Dec 05, 2012 (04:12 AM EST)
Boston Taps SAP To Measure City Services
Read the Original Article at InformationWeek
SAP announced Tuesday that the City of Boston is using the vendor's strategy management software and a mobile application to support the Boston About Results (BAR) e-government initiative.
IBM Smarter Cities Challenge: 10 Towns Raise Tech IQs(click image for larger view and for slideshow)
The BAR program is designed to improve city services and increase accountability for city officials by detailing initiatives, goals and performance metrics on a public website. The performance scorecards featured on the site are powered by an SAP Strategy Management application. The stats are also made accessible to mobile users through a SAP CitizenInsight mobile app.
In one example of the 16 scorecards currently posted on the BAR site, the Public Works Department scorecard shows that the percentage of pothole complaints resolved in two or fewer days has increased from 48% in early 2011 to 96% as of September 2012. The strategy management software was rolled out to 45 city departments in May.
"Providing these tools to city officials enables them to continuously evaluate services and ensure we're all doing our part to improve the quality of life in Boston," said Mayor Thomas Menino in a statement.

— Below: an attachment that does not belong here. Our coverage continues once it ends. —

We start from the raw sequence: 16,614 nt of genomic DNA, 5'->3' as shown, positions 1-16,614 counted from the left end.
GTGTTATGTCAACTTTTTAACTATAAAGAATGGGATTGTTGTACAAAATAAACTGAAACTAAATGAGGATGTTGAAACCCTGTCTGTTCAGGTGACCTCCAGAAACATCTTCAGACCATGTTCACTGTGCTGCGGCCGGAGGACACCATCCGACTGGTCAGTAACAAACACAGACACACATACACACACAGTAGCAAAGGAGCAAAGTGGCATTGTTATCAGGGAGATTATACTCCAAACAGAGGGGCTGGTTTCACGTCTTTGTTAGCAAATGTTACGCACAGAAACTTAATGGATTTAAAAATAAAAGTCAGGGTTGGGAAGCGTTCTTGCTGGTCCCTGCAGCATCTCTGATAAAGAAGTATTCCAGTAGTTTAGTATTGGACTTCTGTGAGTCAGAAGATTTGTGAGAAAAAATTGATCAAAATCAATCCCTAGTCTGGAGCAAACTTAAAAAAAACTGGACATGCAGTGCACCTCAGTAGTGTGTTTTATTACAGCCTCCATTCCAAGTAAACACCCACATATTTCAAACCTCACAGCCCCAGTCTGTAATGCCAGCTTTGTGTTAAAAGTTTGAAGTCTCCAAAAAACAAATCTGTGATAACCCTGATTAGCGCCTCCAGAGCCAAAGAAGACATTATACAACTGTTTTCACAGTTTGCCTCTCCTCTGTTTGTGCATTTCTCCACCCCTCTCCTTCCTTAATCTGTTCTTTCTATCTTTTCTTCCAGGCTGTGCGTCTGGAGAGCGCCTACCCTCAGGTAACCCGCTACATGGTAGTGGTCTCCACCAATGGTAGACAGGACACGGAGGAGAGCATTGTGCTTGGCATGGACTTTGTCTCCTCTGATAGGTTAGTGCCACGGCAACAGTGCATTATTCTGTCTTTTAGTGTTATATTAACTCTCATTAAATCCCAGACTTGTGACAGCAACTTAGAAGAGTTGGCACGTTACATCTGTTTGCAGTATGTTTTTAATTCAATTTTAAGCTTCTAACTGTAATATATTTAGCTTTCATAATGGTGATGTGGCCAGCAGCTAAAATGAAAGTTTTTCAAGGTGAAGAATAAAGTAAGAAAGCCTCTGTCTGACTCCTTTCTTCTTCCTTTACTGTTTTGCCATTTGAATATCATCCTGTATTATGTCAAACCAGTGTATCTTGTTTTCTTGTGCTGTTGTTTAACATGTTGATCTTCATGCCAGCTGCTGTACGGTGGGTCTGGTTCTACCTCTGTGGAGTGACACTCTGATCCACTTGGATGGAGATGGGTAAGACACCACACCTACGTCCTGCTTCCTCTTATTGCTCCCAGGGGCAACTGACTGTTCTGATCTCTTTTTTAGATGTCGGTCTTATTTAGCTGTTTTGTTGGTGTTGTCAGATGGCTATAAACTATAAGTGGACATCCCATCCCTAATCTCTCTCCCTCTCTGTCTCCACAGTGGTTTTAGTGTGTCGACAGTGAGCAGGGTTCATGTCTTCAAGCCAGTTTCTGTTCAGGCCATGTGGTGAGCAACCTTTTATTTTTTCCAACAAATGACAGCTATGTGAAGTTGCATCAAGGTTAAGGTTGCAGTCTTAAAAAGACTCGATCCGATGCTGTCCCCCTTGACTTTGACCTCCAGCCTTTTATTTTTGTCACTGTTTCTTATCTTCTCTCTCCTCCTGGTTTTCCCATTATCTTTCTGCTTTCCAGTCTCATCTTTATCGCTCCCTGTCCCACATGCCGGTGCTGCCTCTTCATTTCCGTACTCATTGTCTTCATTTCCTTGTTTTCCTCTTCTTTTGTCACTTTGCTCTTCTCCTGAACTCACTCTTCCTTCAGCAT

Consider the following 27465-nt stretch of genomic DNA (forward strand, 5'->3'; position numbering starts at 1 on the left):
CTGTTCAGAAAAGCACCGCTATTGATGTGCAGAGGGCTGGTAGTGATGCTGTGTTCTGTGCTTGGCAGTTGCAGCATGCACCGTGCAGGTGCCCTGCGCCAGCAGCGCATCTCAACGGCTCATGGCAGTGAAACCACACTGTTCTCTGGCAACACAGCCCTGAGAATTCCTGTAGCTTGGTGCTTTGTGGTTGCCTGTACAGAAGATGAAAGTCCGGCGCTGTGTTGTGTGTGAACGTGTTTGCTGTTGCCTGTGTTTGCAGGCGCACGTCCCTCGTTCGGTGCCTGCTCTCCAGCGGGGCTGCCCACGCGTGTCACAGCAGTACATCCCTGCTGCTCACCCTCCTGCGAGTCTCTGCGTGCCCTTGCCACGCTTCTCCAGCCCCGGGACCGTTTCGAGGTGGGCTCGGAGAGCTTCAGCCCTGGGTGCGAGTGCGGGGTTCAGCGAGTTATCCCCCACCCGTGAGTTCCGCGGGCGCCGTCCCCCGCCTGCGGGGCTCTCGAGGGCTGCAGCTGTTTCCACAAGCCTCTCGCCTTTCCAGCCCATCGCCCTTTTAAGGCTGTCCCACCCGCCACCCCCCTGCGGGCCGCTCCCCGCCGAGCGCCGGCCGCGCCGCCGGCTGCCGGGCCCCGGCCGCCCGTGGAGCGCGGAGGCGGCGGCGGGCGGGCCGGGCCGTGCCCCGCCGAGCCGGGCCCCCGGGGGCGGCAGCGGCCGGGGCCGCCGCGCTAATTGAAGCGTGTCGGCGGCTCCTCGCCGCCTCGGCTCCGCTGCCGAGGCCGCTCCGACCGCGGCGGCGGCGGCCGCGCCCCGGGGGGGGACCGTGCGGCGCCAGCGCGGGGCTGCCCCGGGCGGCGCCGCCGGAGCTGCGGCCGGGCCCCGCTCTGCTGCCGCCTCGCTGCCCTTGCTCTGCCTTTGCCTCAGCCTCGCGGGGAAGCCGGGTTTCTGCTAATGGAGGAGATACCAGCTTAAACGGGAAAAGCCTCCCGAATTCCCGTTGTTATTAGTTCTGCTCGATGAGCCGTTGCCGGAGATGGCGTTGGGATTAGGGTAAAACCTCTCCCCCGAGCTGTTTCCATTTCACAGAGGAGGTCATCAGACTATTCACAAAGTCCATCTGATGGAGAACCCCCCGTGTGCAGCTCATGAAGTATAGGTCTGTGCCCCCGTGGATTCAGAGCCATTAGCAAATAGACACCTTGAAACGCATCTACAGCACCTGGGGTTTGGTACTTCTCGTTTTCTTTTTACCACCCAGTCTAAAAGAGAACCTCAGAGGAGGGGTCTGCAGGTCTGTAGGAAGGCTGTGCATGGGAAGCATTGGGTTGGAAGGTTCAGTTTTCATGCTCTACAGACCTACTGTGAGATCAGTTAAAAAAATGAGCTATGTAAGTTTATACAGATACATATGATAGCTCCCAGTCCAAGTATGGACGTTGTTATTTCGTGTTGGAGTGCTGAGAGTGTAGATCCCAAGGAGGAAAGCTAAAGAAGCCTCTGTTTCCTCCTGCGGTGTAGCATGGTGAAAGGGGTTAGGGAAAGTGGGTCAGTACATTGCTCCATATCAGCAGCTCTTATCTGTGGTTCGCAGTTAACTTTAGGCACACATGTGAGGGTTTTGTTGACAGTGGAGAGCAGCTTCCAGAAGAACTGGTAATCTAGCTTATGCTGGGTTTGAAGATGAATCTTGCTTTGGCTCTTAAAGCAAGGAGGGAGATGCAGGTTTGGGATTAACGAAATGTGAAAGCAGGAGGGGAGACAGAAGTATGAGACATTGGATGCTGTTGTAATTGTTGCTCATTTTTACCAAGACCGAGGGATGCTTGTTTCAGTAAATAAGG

[ Want to learn more on urban information technology initiatives? Read Future Cities: IT Priorities For Urban Transformation. ]
SAP has a large government practice, but its work with Boston is part of an SAP Urban Matters program launched this spring to step up work with city governments.
Populations are steadily concentrating in cities, so it's no surprise that SAP isn't the only vendor stepping up efforts to engage with city governments.
IBM last month announced the latest round of finalists in its three-year Smarter Cities initiative. Indeed, Boston was one of 100 cities awarded pro bono consulting engagements through IBM's program.
Appearing at a Smarter Cities event last month, Boston CIO Bill Oates described how the city's smartphone-powered citizen engagement apps let residents publicly post service requests. At least 25% of the city's service requests now come through digital channels including Twitter and mobile apps, he said.
In an example related to Public Works, the city came up with a Street Bump app that lets citizens report potholes. But the department decided to also use the accelerometer- and GPS-enabled smartphone app within its own fleet so employees could report problems as they travel throughout the city.
"Now we can crunch the data, see where we're getting the most hits and go fix the problem before we ever get a report from the public," Oates said.
SAP said its Urban Matters strategy addresses five key areas of city government: supporting the fundamentals of good government; empowering public officials to be more productive; increasing community engagement and openness; driving innovation around government service delivery; and improving urban resilience to help ensure public safety and security.